• Østerbro: many embassies are based in this area. It is not the most central area, nor the most convenient for transport, but it has a decent shopping area, a sizable number of cafes and restaurants, and is generally quieter than the city centre.
  • West Amager: The newest neighbourhood in Copenhagen, rich with modern architecture examples and well connected with the city by metro. This neighbourhood is a great choice for someone who would like to live close to nature, with modern surroundings yet close to the city. 
  • Frederiksberg: a bustling suburb west of Copenhagen, with plenty of shops, bars, and restaurants. Popular with families, due to the proximity of the Prins Henrik high school. This district is home to a beautiful park and the city zoo.
  • Hellerup, Charlottenlund, Klampenborg: further on the coast north of Copenhagen, these towns are suitable for families, with access to nature and the sea. Transport is more limited but still convenient. To book for those looking for a house rather than an apartment, and with comfortable budgets.

Traffic jams can be a problem during rush hour in the city, despite the ‘cycling’ culture and the good public transport system. It is therefore best to try to live within a reasonable driving distance of your workplace or to choose an area with good public transport links.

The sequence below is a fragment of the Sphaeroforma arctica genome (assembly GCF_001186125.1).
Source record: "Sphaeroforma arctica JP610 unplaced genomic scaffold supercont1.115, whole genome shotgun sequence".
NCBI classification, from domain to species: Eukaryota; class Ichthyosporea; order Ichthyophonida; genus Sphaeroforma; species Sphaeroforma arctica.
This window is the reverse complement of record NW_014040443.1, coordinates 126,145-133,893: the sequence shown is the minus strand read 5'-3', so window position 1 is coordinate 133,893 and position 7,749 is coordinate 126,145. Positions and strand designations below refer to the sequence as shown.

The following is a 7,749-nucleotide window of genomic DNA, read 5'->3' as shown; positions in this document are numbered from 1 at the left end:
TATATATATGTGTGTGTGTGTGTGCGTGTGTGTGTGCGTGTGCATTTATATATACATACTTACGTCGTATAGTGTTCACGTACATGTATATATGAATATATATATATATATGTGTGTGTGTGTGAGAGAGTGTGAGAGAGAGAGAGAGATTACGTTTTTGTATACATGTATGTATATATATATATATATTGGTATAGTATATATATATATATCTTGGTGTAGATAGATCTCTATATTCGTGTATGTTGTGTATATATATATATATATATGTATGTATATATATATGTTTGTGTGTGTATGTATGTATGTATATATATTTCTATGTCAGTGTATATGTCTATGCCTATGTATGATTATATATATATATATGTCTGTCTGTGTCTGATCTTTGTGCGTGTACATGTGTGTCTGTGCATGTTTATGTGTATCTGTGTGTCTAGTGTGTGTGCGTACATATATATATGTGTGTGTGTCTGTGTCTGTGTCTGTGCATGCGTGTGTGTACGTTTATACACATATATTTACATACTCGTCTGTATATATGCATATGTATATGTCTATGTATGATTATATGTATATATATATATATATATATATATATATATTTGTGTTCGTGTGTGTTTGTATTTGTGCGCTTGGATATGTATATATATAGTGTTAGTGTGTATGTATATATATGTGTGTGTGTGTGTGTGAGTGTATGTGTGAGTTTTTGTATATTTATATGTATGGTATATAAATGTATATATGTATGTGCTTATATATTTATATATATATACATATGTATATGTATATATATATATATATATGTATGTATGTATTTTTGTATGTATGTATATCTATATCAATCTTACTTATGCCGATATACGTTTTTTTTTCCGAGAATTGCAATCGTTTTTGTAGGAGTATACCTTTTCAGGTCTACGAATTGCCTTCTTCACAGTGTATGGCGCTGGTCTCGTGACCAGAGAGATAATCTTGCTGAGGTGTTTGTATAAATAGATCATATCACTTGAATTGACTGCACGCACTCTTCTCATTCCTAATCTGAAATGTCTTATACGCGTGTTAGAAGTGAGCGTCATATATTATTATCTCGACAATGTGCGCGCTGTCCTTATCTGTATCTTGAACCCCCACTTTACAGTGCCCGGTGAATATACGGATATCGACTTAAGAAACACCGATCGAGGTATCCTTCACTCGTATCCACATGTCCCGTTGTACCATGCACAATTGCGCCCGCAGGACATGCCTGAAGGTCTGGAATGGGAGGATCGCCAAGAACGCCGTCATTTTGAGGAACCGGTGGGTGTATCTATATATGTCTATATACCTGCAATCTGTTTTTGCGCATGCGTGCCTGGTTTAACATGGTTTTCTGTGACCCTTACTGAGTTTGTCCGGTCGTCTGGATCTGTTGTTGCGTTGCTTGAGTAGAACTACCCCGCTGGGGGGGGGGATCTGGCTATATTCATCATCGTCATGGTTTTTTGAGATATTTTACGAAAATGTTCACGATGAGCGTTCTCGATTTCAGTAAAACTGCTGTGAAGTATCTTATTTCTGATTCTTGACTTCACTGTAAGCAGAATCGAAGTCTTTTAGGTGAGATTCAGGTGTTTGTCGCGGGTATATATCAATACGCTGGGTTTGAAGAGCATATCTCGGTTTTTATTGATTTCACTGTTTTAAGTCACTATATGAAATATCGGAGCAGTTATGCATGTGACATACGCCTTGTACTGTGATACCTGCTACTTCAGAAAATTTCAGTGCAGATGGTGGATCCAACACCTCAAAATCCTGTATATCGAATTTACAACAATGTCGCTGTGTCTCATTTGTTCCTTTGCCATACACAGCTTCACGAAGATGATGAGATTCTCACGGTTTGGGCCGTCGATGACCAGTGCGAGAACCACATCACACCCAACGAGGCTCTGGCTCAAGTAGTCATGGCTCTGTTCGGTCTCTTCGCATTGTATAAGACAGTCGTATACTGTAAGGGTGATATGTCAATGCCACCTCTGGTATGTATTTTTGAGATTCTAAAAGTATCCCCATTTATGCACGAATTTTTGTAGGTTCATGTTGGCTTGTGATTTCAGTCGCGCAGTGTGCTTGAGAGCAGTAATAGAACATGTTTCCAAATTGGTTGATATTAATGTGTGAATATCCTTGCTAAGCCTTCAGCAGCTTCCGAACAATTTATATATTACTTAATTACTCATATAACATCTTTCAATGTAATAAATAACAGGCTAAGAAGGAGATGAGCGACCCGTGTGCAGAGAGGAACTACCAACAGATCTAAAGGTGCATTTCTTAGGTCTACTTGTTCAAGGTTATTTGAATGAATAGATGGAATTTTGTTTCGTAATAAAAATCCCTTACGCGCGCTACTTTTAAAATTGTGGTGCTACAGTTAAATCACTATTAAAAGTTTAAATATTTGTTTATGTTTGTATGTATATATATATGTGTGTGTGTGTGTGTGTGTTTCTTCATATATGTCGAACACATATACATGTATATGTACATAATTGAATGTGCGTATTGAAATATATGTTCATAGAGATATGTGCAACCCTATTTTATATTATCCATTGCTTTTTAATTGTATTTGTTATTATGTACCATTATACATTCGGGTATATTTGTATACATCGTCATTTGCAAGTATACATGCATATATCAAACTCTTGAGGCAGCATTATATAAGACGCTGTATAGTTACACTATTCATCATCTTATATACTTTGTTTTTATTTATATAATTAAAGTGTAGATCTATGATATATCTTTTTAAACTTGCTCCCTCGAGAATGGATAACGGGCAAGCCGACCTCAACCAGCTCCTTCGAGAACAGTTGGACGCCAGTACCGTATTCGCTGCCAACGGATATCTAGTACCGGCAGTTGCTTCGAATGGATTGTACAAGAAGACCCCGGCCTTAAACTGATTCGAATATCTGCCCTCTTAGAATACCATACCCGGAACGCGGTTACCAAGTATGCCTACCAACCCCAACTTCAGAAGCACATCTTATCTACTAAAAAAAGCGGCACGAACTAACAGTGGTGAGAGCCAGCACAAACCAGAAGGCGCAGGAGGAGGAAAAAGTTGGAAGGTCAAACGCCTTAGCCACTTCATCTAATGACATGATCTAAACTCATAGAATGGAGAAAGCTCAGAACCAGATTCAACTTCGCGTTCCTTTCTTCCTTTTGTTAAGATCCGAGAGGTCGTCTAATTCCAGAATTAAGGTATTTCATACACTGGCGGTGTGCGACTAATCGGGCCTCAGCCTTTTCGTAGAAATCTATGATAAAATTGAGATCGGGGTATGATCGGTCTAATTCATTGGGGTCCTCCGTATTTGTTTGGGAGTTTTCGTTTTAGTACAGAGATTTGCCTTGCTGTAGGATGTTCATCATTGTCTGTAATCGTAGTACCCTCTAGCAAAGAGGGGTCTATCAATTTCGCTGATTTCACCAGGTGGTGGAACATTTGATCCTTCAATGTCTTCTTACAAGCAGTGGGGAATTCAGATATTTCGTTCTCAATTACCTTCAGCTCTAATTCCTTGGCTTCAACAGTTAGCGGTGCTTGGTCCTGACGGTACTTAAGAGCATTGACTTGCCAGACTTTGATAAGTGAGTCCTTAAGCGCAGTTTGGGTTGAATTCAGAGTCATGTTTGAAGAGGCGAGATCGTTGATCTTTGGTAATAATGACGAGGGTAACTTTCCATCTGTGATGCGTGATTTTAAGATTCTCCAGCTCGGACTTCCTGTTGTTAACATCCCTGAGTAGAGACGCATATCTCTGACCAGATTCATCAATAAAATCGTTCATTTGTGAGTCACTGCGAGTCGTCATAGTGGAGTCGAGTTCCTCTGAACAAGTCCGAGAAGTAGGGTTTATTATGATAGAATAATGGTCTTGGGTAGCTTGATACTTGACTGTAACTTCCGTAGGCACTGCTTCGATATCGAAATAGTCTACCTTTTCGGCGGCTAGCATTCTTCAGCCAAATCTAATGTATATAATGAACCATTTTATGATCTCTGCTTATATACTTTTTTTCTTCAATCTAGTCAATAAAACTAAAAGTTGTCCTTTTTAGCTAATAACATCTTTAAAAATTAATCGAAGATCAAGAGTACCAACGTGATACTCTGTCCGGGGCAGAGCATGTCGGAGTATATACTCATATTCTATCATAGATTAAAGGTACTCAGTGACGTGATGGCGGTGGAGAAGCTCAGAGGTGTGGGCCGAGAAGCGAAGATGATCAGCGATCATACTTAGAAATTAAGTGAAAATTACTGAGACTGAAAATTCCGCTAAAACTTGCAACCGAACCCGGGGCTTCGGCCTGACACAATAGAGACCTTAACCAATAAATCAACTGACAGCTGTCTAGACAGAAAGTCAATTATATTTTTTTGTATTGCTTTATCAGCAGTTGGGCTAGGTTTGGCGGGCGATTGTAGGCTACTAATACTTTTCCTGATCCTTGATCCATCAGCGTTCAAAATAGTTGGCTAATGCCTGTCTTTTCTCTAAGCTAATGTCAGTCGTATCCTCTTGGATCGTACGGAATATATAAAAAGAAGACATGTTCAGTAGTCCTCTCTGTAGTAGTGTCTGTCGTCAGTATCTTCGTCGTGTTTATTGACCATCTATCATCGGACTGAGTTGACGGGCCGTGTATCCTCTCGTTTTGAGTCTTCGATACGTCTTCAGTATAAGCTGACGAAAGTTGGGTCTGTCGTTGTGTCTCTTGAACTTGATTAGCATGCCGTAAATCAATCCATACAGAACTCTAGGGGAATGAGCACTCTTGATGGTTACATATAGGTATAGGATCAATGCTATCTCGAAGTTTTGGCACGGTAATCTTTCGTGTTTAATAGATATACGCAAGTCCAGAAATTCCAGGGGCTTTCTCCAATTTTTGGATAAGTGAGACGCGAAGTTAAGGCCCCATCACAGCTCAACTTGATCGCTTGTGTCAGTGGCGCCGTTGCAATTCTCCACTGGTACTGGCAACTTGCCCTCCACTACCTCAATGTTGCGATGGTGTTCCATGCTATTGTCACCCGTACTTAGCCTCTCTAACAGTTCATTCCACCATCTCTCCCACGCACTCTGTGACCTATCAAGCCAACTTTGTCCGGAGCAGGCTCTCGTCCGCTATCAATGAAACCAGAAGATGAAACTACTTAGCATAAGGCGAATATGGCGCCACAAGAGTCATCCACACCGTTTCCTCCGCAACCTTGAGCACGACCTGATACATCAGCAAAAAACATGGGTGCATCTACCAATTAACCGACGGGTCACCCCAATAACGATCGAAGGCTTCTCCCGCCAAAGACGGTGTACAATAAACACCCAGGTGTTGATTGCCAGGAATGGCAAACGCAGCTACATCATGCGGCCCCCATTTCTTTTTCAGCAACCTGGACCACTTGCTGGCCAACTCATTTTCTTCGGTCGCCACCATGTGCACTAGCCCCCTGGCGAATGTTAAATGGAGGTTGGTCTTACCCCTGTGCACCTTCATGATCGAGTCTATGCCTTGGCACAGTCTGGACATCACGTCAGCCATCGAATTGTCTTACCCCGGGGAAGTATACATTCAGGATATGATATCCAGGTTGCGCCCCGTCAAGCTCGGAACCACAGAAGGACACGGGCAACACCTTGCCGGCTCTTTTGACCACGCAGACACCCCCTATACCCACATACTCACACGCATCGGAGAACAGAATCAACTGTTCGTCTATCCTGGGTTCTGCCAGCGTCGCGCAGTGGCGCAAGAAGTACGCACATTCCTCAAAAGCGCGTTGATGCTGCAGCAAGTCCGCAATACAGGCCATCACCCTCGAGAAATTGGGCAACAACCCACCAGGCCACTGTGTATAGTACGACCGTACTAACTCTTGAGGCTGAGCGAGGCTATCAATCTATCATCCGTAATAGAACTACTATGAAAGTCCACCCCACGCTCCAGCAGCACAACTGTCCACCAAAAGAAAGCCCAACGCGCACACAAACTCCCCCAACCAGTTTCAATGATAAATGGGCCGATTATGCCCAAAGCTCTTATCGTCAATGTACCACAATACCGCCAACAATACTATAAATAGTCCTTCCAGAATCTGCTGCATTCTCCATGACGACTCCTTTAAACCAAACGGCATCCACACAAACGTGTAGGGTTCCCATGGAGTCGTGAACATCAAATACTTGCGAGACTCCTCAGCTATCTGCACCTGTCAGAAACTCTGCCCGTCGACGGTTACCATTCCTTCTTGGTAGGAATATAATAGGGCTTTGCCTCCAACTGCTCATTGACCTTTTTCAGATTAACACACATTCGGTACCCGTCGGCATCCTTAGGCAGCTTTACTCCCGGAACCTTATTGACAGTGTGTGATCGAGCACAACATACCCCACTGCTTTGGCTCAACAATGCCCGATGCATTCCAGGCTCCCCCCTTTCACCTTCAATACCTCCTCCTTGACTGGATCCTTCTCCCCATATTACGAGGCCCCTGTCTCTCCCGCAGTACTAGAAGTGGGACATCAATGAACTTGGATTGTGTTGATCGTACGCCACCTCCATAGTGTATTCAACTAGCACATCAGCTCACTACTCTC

Copenhagen – photo by Gryffyn M

You need to experience it yourself

A trip to Denmark will let everyone experience the feeling of hygge – this famous feeling that one quickly feels cozy, warm, and “at home” in the interiors of Scandinavian countries. Copenhagen will be no exception. So take advantage of having to find a place to stay during your visit to the Danish capital to feel at home! Choose from small romantic hotels in the city centre near the romantic harbour of Nyhavn, trendy hostels in Norrebro, or traditional guesthouses in Christianshavn. There will be something for all tastes and budgets.

Iscriviti alla nostra Newsletter!

[solo per persone curiose]

Sostieni il nostro progetto!

CCT-SeeCity è un'organizzazione no-profit indipendente che promuove Creatività - Cultura - Territorio. Se ti piace il nostro progetto editoriale, aiutaci a mantenerlo vivace e libero con un piccolo contributo. Supporta #SeeCity e condividi! ❤
Grazie, CCTeam